The next move will be up to the bill's opponents who have massed in Bangkok streets and staged protests in Phuket and many provinces around the country.
Academics and professionals in Thailand have expressed their opposition to the bill, which comes before the Senate on November 11.
Tourists from sensitive countries including China and Japan are likely to begin cancelling visits to Thailand following today's announcement.
Declining to back away, Khun Yingluck urged senators to support the bill ''for Thailand's future harmony.'' She called on stakeholders ''to forgive each other.''
She said it was the role of MPs to carry out the move to bring harmony to Thailand, where the divide between ''red'' government and ''yellow'' opposition remains strong.
The amnesty grants pardons to many corrupt officials and opens the door to the return of fugitive Prime Minister Thaksin Shinawatra, the present PM's brother, who remains a powerful force despite his absence from Thailand since 2006.
Khun Yingluck, dressed in sombre grey and surrounded by key ministers, told Thais today that she intended to pursue the amnesty.
''It doesn't mean we will forget,'' she said. ''But we have to look to the future, not the past.''
So far the bill appears to have splintered ''red'' supporters, with the issue now broader than the usual political divisions.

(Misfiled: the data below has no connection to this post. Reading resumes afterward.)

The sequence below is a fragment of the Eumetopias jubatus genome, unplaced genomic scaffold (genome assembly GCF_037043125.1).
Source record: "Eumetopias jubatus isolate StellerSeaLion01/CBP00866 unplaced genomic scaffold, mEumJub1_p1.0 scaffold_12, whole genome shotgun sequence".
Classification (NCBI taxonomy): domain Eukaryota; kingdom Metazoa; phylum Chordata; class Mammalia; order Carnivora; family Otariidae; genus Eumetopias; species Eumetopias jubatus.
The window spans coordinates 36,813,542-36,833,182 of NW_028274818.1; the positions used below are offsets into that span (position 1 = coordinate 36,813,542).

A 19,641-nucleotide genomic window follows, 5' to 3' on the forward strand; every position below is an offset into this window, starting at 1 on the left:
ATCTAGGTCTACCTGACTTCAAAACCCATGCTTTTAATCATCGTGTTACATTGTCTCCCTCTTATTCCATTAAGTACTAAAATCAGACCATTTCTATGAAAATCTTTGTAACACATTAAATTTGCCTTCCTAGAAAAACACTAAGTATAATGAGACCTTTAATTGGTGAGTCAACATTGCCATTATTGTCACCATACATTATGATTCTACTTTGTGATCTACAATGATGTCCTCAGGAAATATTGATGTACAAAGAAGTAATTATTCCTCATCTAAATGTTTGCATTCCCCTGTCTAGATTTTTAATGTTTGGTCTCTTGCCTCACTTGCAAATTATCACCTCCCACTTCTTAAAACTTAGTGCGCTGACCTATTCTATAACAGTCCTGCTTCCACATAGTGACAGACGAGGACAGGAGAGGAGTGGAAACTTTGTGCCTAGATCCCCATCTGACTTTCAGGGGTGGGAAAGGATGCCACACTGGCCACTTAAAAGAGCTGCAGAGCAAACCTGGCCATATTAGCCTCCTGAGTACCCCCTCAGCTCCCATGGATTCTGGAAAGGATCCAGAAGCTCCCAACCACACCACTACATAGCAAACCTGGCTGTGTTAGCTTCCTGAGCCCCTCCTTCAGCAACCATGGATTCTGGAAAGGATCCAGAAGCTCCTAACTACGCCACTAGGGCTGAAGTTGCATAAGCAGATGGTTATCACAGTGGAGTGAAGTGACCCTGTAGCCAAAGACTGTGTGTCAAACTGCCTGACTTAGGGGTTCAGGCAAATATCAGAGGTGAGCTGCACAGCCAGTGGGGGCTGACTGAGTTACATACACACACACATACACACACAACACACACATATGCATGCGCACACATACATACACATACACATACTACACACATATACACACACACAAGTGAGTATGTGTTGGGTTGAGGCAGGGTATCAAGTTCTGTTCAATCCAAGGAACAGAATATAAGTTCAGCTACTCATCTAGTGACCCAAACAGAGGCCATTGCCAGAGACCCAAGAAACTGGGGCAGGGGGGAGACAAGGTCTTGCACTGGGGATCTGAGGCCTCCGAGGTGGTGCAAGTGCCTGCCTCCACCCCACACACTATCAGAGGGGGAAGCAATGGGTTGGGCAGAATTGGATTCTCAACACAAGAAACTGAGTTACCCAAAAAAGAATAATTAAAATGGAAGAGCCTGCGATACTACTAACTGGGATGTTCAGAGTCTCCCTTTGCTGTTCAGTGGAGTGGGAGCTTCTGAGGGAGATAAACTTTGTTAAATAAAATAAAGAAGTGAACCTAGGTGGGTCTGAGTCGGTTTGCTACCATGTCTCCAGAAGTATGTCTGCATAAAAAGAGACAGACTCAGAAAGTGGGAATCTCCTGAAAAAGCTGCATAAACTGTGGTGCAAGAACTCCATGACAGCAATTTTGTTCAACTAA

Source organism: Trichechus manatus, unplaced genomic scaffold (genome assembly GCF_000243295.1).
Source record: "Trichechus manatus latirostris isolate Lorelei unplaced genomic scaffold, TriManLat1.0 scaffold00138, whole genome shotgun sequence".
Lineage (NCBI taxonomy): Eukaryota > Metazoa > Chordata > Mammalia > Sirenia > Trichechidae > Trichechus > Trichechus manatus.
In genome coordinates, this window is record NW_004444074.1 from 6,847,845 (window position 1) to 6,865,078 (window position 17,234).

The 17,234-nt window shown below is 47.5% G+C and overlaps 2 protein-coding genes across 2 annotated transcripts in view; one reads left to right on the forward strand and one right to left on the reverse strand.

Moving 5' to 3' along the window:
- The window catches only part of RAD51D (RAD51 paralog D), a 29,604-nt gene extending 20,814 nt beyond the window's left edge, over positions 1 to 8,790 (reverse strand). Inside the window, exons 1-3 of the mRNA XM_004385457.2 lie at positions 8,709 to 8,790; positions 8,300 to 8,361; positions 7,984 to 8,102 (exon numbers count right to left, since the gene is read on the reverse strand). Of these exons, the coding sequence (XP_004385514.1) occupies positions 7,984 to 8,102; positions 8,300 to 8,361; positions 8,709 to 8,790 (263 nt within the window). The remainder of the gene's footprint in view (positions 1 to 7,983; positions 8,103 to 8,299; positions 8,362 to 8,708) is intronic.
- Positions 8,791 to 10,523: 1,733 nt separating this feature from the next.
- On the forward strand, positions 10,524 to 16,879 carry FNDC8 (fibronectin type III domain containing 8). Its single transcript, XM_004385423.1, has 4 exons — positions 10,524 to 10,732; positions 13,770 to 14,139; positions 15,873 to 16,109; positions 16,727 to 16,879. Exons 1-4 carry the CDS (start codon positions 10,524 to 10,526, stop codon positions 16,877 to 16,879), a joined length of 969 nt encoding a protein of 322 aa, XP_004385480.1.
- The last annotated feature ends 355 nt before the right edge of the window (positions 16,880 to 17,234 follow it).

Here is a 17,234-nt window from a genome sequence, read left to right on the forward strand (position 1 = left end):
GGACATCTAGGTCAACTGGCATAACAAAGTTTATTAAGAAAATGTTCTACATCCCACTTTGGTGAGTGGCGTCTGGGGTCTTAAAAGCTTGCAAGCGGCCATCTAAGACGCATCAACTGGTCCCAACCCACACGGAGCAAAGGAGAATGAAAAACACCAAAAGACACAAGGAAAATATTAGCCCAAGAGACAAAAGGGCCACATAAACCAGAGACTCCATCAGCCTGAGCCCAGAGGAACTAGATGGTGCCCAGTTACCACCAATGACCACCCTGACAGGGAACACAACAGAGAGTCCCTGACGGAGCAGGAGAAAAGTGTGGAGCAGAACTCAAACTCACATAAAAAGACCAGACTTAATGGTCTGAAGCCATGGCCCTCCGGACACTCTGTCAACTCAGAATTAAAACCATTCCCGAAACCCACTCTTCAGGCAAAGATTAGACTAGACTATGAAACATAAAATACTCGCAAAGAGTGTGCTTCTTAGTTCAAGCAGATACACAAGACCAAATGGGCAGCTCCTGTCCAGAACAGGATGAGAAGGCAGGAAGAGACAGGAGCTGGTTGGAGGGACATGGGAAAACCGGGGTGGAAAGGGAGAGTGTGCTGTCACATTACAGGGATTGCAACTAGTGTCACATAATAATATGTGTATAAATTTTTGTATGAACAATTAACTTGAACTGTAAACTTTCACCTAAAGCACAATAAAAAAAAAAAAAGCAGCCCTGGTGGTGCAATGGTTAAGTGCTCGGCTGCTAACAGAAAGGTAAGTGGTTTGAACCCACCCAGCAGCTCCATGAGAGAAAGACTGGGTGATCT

The Government pushed through the bill on Halloween night and protests have been springing up around the country ever since.
A protest on Phuket on Sunday drew a large crowd of 5000 from all walks of life. Many of the crowd, like protesters in other provinces, immediately heading for Bangkok where thousands remained on the streets today.
By speaking out today, Khun Yingluck put herself firmly behind the bill. Until now, she has carefully avoided being seen to be too supportive, leaving it to MPs to drive the process forward.
Some observers see thie amnesty as an all-or-nothing bid to return Khun Thaksin to Thailand, where he would quickly resume his powerful position.
However, one New York Times reporter noted today that even traditional Thaksin supporters see that the amnesty is already splintering his support.
Khun Yingluck was due to head to Pattaya this afternoon to comfort Thais and tourists injured in a ferry capsize that killed six people, including two Russians and a man from Hong Kong, two days ago.